This section is from the book "The Manufacture Of Liquors, Wines, And Cordials, Without The Aid Of Distillation", by Pierre Lacour. Also available from Amazon: Manufacture of Liquors, Wines, and Cordials, Without the Aid of Distillation.
Oatmeal, rice flour, and wheaten flour, are for giving a body, etc, by filtration, to spirits.
The rationale of this process is, that the flour alluded to is of a feebly sweetish taste, and is composed (mechanically) of minute particles, which is the result of grinding and bolting. The spirit, in filtering through a body of this flour, becomes charged with a portion of these particles. Now the natural taste of the spirit is hot and pungent; this taste is modified, softened, mellowed, by the addition of these particles of flour. Without lessening its strength, it adds to the density of the spirit, and hence an oily taste and appearance.
The particles alluded to should not be discerned by the naked eye; this is prevented by placing a few folds of muslin at the bottom of the flour; this muslin strains off all the coarser particles, or prevents their passage.
Some manufacturers make use of equal quantities of either wheat flour or oatmeal and rice flour.
Of the different varieties of pepper, none answer for the purpose of giving a false strength to liquors, except Guinea pepper; a tincture prepared from this variety has a taste analogous to alcohol, whereas the taste from the other varieties remains on the palate a considerable length of time after being swallowed.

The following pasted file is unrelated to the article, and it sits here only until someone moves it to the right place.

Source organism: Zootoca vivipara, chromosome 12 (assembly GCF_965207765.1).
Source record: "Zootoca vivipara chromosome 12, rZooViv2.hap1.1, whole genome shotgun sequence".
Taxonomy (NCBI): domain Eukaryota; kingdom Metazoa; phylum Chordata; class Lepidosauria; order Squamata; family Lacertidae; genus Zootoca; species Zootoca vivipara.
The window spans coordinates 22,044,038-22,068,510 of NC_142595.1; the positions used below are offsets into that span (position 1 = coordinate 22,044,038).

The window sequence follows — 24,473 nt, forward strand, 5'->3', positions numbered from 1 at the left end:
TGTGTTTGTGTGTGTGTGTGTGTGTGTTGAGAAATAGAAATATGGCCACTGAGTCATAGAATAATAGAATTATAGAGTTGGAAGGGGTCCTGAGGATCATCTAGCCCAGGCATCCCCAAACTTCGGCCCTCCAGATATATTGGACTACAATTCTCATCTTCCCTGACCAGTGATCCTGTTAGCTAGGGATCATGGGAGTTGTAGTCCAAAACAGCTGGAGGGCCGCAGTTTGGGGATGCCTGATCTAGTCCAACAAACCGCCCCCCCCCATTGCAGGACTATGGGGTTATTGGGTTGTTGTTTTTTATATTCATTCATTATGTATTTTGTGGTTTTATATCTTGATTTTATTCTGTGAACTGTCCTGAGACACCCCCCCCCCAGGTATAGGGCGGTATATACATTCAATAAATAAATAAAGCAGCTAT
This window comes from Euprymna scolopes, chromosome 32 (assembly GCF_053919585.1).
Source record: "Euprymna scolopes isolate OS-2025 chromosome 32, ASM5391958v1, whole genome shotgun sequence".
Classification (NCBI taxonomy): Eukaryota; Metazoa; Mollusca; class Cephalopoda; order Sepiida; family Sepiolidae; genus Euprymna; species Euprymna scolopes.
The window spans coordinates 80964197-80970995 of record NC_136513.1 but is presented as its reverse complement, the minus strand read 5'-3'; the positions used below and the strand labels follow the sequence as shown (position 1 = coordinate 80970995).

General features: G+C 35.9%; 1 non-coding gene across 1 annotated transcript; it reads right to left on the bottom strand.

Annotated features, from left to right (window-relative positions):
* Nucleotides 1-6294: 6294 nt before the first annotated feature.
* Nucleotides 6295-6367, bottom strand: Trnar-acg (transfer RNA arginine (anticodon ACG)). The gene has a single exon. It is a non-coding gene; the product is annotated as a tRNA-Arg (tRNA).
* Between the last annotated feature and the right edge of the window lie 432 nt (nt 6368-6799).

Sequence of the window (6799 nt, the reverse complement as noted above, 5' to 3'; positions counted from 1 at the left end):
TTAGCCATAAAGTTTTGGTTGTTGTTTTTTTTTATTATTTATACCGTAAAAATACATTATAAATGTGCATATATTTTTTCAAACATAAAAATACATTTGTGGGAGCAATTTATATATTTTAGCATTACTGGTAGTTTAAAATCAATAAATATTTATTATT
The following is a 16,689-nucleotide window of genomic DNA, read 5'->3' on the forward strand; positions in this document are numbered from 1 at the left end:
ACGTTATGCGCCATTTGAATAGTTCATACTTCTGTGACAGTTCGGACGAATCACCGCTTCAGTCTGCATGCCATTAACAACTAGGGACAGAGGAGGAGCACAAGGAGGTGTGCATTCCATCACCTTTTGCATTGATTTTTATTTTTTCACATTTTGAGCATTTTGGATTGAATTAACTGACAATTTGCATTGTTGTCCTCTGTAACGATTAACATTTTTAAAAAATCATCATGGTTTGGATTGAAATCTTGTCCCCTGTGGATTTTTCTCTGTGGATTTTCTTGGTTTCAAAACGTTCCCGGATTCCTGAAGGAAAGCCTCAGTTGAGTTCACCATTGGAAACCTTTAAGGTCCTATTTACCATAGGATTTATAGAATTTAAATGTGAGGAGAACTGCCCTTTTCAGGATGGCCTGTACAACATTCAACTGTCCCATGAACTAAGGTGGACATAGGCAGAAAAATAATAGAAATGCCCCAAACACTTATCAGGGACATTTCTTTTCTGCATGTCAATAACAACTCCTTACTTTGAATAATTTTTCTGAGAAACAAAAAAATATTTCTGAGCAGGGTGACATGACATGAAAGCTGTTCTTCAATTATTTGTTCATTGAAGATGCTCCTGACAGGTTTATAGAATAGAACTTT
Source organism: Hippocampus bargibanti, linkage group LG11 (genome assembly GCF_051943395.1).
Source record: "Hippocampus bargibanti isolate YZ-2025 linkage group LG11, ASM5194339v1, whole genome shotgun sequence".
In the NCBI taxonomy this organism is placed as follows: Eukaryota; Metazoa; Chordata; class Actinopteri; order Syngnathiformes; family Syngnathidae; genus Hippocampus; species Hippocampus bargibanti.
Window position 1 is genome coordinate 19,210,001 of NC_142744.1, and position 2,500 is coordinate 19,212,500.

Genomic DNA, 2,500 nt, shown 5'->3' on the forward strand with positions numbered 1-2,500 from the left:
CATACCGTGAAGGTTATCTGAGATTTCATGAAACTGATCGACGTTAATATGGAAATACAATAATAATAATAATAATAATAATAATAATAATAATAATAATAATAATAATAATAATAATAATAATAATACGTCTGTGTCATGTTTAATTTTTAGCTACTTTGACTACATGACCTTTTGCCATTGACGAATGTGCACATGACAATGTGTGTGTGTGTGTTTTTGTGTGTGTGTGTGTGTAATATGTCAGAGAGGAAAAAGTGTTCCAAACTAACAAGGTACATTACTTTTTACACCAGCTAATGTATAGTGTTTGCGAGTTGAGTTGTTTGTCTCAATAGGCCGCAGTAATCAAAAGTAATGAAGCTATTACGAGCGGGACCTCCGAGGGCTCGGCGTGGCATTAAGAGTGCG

It is usual in preparing large quantities of the above tincture, to add a portion of long or cayenne, to increase the strength.
This is a powerful acrimonious substance, which is used in the form of a tincture for giving a false strength to liquors generally, and also to vinegar. See Pellitory.
Is too well known to require a description. There are several commercial varieties; the most common are Jamaica, New Orleans, St. Croix, and New Eng land; they are stated agreeably to their relative com mercial positions, and are found colored and unco-lored.
For the purposes of the manufacturer the Jamaica rum is preferable. Rum gives to neutral spirit a fine aroma, when tempered with acetic or butyric ethers, and also an agreeable vinous taste. In extemporaneous formulas, rum is highly useful. See Formulas.
Rice flour is used for filtering liquors through to give them a body. See chapter on Filtration.
There are two varieties, the English and Ameri can; that of the former is best suited for coloring liquors, and of the latter for cordials.
Of these varieties, the Virginia snakeroot is pre ferable; this is one of the constituents of the various brands of bitters. The bitter principle is yielded to water and alcohol. For particulars, see chapter on the Manufacture of Bitters.